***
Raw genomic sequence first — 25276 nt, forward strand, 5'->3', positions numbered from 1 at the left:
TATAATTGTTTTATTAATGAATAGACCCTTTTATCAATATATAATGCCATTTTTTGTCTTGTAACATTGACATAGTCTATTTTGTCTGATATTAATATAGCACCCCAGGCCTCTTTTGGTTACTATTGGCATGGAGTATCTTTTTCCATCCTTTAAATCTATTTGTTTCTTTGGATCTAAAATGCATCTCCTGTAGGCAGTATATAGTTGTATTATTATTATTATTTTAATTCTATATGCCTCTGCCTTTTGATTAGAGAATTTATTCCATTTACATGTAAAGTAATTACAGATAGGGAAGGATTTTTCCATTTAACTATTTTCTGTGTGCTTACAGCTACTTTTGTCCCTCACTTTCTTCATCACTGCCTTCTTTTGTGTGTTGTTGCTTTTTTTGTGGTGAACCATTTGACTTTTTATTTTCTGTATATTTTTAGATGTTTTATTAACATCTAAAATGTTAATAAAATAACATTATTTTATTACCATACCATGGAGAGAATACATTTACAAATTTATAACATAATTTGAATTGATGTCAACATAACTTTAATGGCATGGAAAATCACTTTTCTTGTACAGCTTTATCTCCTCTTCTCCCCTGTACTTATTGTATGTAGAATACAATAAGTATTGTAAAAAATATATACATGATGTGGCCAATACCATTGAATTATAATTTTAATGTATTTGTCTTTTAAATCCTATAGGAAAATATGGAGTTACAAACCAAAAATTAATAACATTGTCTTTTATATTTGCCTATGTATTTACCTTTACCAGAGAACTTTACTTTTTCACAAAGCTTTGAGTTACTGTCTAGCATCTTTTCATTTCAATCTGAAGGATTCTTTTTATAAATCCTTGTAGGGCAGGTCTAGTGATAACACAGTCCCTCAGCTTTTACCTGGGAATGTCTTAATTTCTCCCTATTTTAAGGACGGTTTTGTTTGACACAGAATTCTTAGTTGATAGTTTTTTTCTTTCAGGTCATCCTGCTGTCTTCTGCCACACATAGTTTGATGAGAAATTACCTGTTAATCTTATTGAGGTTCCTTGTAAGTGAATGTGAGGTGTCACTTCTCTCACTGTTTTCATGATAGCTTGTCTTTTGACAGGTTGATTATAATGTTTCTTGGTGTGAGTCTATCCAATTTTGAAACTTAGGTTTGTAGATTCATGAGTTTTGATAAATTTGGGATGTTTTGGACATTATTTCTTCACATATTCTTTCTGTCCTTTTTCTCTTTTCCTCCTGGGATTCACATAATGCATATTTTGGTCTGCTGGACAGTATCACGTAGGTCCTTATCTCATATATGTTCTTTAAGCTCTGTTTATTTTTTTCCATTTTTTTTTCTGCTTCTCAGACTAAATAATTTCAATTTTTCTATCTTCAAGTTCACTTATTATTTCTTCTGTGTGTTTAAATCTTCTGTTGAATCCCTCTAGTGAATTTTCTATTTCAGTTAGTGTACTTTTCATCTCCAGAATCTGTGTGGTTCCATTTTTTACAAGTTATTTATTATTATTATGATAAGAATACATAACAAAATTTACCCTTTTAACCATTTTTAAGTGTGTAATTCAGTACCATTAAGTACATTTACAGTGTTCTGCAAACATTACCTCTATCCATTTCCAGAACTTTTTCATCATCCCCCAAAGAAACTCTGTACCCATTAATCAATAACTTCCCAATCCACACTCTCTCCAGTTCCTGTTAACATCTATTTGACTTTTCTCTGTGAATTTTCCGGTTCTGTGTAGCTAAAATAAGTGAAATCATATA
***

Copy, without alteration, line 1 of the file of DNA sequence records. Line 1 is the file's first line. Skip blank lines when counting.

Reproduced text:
Raw genomic sequence first — 25276 nt, forward strand, 5'->3', positions numbered from 1 at the left: